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So, Jeff Bezos, You Really Want to Fix the Planet?

But scientists have already developed more powerful tools for cataloging CO2 admissions, at least: A project called Vulcan has grown so comprehensive that it can model emissions block by block in Los Angeles. Vulcan’s developer has also used the tool to show that on average, American cities are actually underreporting their greenhouse gas emissions by […]

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US Cities Are Way Underreporting Their Carbon Footprints

Having each city build an individual SRI is like developing a national weather forecasting system by asking each county to characterize their local weather, then gathering up all those systems into one cohesive model. “Well, that wouldn’t make any sense when you’re doing weather forecasting,” says Gurney. “In the same way, a greenhouse gas emissions […]

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The Lion, the Polygamist, and the Biofuel Scam

According to Leon, Dermen said, “You’re being too flashy. You’re looking for too much attention.” He pointed at Jacob. “Do you appreciate what this man has done for you? Do you care about him?” “Yes,” said Leon, fear rising in him. “Would you do anything for this man?” “Sure.” “Would you be willing to leave […]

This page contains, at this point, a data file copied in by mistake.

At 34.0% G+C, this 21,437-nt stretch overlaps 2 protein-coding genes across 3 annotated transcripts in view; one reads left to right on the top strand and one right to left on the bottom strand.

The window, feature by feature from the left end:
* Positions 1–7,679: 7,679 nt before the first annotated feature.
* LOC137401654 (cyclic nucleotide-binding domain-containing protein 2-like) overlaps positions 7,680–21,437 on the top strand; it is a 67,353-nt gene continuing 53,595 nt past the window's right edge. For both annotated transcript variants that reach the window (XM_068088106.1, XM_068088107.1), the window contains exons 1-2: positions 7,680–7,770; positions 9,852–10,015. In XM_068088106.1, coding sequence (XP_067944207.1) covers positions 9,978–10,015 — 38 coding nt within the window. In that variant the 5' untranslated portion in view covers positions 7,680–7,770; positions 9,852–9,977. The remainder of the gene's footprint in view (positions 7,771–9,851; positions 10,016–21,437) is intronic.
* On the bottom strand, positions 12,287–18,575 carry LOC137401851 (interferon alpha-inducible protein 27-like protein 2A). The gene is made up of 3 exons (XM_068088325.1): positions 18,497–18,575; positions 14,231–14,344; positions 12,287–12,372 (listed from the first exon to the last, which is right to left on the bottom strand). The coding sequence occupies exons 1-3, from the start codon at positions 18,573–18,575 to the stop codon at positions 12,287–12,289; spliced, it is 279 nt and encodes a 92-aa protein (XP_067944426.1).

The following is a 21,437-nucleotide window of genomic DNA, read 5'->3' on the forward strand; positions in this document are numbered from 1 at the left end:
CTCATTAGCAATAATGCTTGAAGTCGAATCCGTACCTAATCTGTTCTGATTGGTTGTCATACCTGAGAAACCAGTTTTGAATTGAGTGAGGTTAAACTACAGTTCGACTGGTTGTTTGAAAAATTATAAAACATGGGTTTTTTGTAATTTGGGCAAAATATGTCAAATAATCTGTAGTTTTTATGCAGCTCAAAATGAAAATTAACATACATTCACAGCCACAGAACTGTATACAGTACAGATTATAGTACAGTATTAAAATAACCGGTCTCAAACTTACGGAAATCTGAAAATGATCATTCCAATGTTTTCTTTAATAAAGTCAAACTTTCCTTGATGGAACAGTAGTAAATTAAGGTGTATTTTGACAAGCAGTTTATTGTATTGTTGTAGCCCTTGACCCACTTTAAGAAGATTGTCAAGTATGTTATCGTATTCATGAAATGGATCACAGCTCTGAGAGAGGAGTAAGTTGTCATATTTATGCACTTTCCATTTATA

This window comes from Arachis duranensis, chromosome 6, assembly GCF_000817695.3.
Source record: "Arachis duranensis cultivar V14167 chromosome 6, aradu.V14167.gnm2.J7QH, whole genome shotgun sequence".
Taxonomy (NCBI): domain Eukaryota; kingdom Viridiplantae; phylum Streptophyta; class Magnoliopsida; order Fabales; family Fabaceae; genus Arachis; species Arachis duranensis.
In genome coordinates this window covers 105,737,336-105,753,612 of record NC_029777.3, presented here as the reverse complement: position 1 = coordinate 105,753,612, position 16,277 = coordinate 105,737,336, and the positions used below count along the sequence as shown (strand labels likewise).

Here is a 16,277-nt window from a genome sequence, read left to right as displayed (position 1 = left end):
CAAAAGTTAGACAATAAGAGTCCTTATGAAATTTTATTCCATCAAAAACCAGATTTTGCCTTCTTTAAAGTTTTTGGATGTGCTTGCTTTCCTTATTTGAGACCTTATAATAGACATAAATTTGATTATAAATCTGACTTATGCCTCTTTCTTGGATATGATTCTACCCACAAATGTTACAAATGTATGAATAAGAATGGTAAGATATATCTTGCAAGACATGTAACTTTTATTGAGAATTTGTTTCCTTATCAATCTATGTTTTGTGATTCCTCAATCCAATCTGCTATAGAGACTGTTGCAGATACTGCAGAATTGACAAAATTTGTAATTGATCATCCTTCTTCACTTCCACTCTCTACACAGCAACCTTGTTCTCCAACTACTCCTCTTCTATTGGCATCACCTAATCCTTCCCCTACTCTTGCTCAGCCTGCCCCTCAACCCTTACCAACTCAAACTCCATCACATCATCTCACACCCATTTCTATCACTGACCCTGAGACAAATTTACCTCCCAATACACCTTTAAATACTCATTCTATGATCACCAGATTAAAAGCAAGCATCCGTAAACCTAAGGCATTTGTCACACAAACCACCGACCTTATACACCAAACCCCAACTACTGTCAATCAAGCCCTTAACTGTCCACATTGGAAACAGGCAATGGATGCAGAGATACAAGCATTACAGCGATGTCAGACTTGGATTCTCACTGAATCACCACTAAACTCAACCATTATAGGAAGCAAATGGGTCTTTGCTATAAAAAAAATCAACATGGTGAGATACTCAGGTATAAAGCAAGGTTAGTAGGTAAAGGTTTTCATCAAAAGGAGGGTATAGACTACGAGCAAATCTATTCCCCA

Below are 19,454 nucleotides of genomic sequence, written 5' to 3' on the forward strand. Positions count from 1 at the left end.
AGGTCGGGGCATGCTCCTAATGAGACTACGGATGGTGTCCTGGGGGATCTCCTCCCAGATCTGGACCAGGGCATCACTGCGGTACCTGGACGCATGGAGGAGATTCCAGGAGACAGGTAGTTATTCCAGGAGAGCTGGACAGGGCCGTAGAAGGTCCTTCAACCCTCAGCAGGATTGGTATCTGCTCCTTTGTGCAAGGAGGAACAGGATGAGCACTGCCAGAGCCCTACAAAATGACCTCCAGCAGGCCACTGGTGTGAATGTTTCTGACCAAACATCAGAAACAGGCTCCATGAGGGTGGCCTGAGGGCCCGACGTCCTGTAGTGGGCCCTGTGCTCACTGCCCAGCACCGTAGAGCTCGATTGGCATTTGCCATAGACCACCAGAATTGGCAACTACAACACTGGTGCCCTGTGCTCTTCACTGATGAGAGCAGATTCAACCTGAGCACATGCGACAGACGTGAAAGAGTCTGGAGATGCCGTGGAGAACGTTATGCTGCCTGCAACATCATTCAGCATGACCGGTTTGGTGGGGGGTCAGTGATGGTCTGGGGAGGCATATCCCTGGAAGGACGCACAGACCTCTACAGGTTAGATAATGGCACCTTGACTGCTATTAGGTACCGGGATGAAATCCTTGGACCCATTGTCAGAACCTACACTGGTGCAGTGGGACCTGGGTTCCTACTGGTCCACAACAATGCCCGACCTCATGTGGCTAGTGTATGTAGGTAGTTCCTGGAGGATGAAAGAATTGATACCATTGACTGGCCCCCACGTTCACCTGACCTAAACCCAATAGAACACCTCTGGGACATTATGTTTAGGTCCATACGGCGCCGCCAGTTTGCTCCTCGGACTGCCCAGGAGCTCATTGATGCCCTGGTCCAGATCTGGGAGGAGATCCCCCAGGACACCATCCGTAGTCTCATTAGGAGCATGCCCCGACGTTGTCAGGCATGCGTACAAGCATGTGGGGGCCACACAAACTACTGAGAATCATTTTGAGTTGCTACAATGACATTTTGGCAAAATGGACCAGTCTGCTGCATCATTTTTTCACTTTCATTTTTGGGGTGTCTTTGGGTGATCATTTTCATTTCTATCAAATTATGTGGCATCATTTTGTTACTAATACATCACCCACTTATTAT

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The Lion, the Polygamist, and the Biofuel Scam

According to Leon, Dermen said, “You’re being too flashy. You’re looking for too much attention.” He pointed at Jacob. “Do you appreciate what this man has done for you? Do you care about him?” “Yes,” said Leon, fear rising in him. “Would you do anything for this man?” “Sure.” “Would you be willing to leave […]

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The Lion, the Polygamist, and the Biofuel Scam

According to Leon, Dermen said, “You’re being too flashy. You’re looking for too much attention.” He pointed at Jacob. “Do you appreciate what this man has done for you? Do you care about him?” “Yes,” said Leon, fear rising in him. “Would you do anything for this man?” “Sure.” “Would you be willing to leave […]

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Dozens of Egyptian Tombs Will Be Unearthed at Saqqara Necropolis

Archaeologists in Egypt are preparing to open a 3,000-year-old burial shaft at the Saqqara necropolis, south of Cairo, in the coming week. The unexplored tomb is one of 52 burial shafts clustered near the much older pyramid of the Pharaoh Teti. Workers at the site found the entrance to the latest shaft earlier this week […]

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A Quarter of Known Bee Species Haven’t Been Seen Since 1990

This story originally appeared in The Guardian and is part of the Climate Desk collaboration. The number of wild bee species recorded by an international database of life on earth has declined by a quarter since 1990, according to a global analysis of bee declines. Researchers analyzed bee records from museums, universities and citizen scientists […]

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Sun-Loving Bacteria May Be Accelerating Glacial Melting

Photograph: Sasha Leidman Mixed in with this grit and melted ice are the cyanobacteria, which run on sunlight. As a cryoconite hole gets deeper, its bottom moves out of direct sunlight, meaning there’s less energy available for the cyanobacteria living within it. But, Leidman says, “when it rains, or there’s a heavy melt event, the […]